In another court filing Thursday criticized by human rights advocates, the Obama administration tried to protect top Bush administration military officials from lawsuits brought by prisoners who say they were tortured while being held at Guantanamo Bay.
The Obama administration's position on use of the phrase "enemy combatants" came in response to a deadline by U.S. District Judge John Bates, who is overseeing lawsuits of detainees challenging their detention. Bates asked the administration to give its definition of whom the United States may hold as an "enemy combatant."
Thank you, President Obama. At long last - better late than never - a high-level official of the Obama Administration has clearly affirmed U.S. neutrality ahead of Sunday's Presidential election in El Salvador.
Voice of America reports:
Friday in Washington, U.S. Assistant Secretary of State Tom Shannon said the United States supports the democratic process in El Salvador and will work with whomever is elected.
Also on Friday, Rep. Howard Berman, (D-CA), chair of the House Foreign Affairs Committee, affirmed that neither Temporary Protected Status for Salvadorans in the U.S. nor remittance flows from the U.S. to El Salvador would be affected by the outcome of the election. From the Committee website:
Only if our troop levels hit 100,000 and fighting floods over into Taliban havens in Pakistan will Washington be likely to look hard at the alternative policy for Afghanistan — withdrawing most American forces and refocusing our power on containing, deterring and diplomatically encircling the terrorist threat. But by then it will be too late.
Obama takes US closer to total ban on cluster bombs
By Peter Beaumont | The Guardian
The United States has stepped closer to a total ban on the use and export of cluster bombs with the signing by Barack Obama of a new permanent law that would make it almost impossible for the US to sell the controversial weapons.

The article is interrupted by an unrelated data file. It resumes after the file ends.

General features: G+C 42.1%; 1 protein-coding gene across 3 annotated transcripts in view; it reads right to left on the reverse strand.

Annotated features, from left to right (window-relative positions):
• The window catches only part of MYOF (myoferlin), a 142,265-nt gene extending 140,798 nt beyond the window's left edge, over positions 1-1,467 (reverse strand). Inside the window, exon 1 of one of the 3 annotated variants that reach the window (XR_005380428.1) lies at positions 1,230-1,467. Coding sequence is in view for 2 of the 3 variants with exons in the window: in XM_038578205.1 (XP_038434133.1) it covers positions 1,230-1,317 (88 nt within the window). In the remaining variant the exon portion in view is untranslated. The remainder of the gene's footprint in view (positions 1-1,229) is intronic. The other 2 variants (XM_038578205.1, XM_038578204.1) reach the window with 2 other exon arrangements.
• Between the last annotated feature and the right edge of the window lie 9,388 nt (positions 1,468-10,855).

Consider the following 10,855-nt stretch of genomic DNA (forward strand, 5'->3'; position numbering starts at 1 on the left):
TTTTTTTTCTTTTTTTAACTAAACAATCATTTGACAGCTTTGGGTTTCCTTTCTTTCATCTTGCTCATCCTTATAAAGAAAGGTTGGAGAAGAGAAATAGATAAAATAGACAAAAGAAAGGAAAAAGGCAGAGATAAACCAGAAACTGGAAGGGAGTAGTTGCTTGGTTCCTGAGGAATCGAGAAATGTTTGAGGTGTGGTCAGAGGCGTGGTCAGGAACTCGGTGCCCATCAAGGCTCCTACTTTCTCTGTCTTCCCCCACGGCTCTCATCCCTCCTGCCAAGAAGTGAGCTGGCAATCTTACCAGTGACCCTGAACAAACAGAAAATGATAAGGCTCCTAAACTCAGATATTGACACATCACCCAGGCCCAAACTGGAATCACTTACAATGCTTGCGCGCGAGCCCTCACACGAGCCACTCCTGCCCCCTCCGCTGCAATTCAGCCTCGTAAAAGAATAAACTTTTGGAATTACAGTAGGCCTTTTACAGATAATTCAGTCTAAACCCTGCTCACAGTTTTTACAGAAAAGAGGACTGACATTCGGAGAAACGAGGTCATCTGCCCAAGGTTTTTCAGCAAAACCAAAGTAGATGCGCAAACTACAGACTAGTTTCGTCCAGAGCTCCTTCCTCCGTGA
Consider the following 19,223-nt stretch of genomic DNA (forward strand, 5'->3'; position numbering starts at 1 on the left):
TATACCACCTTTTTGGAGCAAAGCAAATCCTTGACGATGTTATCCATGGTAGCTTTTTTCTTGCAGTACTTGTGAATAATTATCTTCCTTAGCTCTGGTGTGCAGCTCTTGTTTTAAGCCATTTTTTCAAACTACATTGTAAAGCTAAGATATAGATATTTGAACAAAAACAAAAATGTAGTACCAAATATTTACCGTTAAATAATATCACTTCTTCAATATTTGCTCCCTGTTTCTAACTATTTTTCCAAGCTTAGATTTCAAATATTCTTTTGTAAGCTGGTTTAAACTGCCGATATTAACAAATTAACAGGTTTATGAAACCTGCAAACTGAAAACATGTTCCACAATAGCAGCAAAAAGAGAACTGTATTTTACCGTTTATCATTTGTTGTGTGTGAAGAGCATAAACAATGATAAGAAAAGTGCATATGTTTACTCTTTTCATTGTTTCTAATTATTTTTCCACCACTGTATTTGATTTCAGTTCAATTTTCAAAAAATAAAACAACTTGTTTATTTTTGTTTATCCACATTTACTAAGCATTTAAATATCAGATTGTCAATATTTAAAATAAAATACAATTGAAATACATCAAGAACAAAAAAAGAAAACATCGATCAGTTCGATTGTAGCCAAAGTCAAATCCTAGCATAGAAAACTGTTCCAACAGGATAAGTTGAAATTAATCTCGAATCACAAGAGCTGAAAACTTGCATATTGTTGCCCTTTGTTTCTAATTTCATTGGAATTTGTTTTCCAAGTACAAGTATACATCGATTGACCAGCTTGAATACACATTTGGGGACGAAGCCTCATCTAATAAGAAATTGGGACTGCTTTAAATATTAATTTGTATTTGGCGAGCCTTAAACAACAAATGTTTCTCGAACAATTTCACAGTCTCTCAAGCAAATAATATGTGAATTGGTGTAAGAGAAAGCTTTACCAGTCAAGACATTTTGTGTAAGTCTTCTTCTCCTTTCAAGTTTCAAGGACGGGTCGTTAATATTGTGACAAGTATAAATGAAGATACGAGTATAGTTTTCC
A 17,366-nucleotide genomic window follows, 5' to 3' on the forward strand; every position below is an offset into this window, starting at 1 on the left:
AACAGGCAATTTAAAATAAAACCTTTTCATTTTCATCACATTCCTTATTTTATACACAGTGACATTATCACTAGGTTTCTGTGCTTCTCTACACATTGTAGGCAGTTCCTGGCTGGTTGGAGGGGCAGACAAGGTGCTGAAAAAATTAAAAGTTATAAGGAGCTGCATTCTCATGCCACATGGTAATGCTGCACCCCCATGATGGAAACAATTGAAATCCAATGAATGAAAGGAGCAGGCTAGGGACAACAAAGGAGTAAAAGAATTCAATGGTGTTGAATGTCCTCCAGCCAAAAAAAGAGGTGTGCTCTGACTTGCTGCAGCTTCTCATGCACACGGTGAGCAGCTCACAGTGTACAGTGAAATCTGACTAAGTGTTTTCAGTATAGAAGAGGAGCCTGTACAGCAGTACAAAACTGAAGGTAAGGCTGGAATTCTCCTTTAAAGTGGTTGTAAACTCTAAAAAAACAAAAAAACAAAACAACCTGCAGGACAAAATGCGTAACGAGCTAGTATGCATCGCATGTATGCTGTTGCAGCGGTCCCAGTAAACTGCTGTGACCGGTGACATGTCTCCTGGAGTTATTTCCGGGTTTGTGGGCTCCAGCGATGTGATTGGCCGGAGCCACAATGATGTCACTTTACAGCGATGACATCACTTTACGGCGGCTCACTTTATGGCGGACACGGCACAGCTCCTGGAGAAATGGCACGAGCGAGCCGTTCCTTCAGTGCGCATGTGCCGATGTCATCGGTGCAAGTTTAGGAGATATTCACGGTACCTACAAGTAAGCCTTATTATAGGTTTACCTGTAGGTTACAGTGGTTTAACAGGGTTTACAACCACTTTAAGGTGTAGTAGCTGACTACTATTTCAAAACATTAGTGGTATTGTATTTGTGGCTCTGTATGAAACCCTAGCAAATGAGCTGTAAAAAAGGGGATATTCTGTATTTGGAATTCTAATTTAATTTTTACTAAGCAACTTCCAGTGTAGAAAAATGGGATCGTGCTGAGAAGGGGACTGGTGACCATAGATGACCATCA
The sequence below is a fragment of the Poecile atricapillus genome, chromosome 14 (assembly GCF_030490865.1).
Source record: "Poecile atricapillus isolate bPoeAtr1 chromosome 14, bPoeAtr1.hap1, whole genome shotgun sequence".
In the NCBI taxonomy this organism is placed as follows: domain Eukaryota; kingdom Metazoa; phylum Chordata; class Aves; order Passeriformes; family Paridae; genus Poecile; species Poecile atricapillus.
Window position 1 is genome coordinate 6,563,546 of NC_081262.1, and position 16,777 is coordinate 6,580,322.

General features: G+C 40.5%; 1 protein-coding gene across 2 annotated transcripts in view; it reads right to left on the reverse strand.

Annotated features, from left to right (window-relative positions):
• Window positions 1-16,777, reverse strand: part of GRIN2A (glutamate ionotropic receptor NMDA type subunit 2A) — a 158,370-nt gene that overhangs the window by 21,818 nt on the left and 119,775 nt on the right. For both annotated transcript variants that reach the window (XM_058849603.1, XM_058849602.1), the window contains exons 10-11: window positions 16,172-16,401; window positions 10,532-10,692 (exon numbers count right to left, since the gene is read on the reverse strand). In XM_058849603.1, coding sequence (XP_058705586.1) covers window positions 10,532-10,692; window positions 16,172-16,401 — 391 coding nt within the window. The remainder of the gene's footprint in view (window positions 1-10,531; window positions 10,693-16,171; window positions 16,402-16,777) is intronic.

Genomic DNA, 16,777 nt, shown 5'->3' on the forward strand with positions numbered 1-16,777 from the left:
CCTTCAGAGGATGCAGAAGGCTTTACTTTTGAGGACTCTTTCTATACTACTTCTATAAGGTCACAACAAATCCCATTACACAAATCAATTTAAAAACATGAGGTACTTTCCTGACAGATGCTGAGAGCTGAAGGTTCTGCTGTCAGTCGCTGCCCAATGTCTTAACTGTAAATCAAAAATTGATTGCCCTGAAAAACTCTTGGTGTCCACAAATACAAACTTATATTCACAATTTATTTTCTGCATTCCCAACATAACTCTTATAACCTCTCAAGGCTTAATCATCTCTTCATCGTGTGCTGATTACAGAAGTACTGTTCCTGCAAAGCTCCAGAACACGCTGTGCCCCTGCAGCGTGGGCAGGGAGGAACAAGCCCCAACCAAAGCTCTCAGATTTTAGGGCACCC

The decision was hailed by opponents of the weapons as a "major turnaround in US policy" that overrode Pentagon calls to permit their continued export.
The new legislation, tacked on to a huge budget bill, was passed earlier this week by Congress and now sets such stringent rules for the bombs' use, including a ban on sales where they might be suspected of being used where civilians are present, that it seems unlikely the US could export them again.
Eventually the Obama administration needs to evaluate the serious crimes of the Bush administration and to initiate prosecutions wherever warranted or else turn the matter over to a special prosecutor. If it fails to do that, it will be condoning torture.
Individuals who are associated with the policy of torture are likely to find themselves facing the very same tap on the shoulder that Augusto Pinochet got so unexpectedly on October 16, 1998.
Last week, more than 30 Members of Congress joined Rep. Raul Grijalva in asking President Obama to affirm U.S. neutrality in El Salvador's Presidential election on Sunday March 15, to stop the recycling in El Salvador of US threats when Salvadorans voted in 2004. But there has been no high-level response from the Obama Administration, Rep. Grijalva told Democracy Now! yesterday.
But right-wing Republicans in Congress have not been quiet. Upside Down News reports:
President Obama has recently threatened to rescind the "blank check" the Bush administration offered to big defense contractors. So now is the time when all that planning by Lockheed Martin and the other major arms manufacturers comes into play. One of that company's major weapons systems, the F-22 Raptor, is potentially on the chopping block. How convenient then that, in the midst of an economic meltdown, Lockheed just happens to have more than 1,000 parts suppliers for that jet carefully scattered across 44 states, all of which, as far as I know, have representatives in Congress. This is pretty typical.
If you're interested in a "way forward" in Afghanistan that's not built around killing a bunch of innocent people for no reason, then I strongly encourage you to read and absorb every word of Carlotta Gall's report in Wednesday's New York Times, "As U.S. Weighs Taliban Negotiations, Afghans Are Already Talking."
Some key points, based on conversations with Afghan officials and Western diplomats in Kabul:
- Far from being "pie in the sky," discussions with the Taliban leadership are already underway and could be developed into more formal talks with the support of the US. The ongoing talks were actually initiated by an overture from the Taliban: the Taliban leadership council first approached the government about peace talks last year.